For starters, our forecasting ability, while improving, is still lacking. The United States' Space Weather Prediction Center can currently provide warnings of strong geomagnetic storms 10 to 60 minutes in advance with about 50 percent accuracy, Hapgood writes. That's a pretty small window for power companies to take protective measures.
Space-weather forecasters generally rely on observtions of approaching CMEs made by a handful of spacecraft. These include NASA's Advanced Composition Explorer (ACE) and Solar Terrestrial Relations Observatory (STEREO) probes, as well as the NASA/European Space Agency Solar and Heliospheric Observatory (SOHO).
ACE launched in 1997, SOHO in 1995 and the twin STEREO craft in 2006. It's time for an upgrade, Hapgood told Space.com.
"We really need to replace those spacecraft and their instruments that monitor CMEs and, if possible, upgrade the instruments so they are optimized for space weather monitoring — essentially to pull out the most critical data and get it back to Earth as soon as possible," he said.
Preparing for the worst
The 1989 event spurred some power companies to require that all new transformers be able to withstand storms of similar magnitude.
But Hapgood thinks power, aviation and other vulnerable industries — including finance, which depends on precise GPS time stamps for automatic trading — should take a longer view and guard against the huge storm that comes along just once every 1,000 years or so.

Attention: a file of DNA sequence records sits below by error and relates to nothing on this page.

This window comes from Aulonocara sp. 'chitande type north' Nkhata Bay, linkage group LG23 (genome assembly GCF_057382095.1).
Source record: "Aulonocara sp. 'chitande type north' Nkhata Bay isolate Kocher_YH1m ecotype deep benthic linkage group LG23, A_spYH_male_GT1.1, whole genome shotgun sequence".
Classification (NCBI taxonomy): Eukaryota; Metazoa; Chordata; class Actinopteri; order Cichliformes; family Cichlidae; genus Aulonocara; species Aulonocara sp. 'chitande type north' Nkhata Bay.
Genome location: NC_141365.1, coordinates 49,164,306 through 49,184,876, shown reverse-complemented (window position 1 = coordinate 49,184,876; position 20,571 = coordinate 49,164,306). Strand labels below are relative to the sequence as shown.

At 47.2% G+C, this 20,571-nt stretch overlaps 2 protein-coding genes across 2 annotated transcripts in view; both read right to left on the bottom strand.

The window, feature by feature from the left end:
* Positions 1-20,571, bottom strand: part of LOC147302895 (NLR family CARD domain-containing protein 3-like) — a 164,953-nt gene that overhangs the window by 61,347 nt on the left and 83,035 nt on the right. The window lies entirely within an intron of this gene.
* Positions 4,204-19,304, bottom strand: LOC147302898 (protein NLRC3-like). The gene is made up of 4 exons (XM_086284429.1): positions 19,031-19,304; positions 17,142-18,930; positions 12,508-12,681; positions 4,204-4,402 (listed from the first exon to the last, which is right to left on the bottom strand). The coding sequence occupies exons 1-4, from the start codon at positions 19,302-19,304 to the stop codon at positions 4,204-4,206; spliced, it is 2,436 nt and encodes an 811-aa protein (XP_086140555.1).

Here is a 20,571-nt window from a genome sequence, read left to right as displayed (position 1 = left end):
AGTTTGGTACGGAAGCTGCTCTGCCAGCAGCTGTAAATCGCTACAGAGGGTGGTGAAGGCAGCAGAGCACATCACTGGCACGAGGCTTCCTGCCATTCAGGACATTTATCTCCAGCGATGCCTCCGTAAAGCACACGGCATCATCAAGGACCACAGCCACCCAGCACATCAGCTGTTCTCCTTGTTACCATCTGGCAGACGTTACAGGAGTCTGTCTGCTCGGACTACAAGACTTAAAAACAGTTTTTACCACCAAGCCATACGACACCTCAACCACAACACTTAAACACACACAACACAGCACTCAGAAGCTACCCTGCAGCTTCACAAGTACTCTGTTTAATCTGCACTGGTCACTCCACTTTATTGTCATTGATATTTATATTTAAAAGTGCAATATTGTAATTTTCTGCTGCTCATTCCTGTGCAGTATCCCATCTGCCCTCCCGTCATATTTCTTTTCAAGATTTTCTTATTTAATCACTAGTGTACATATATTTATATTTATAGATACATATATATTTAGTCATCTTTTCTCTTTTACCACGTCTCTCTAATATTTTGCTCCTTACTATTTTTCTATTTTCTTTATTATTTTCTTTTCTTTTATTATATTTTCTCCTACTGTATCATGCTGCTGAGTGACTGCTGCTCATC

That's tough to do, since researchers don't know what a thousand-year storm might look like; data on such dramatic events are pretty hard to come by. But Hapgood says scientists could get a better idea by analyzing more data, including observations from a century or more ago.
Much of this historical information exists on paper only. Digitizing it would bring these records to the attention of many more researchers, Hapgood says, and he suggests enlisting citizen scientists to do the job on the Internet, much as the Galaxy Zoo project has asked volunteers to classify galaxies online by the galaxies' shapes.
Researchers also need to develop better physics-based models to improve their understanding of extreme space weather, Hapgood says. And he suggests that studying storms on other, sunlike stars could be helpful, too.
In general, Hapgood is calling for powerful geomagnetic storms to be regarded as natural hazards similar to big earthquakes and volcanic eruptions: infrequent, potentially devastating events.
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"These events often transcend the experience of any individual because they happen so rarely. Thus there is an all-too-human tendency to ignore them — that they lie outside the awareness of the decision-maker and probably will not occur during his term of office," Hapgood said. "But these events will happen sometime. We need to understand them and decide how far we should (i.e., can afford to) protect against them — and definitely not leave them until it's too late."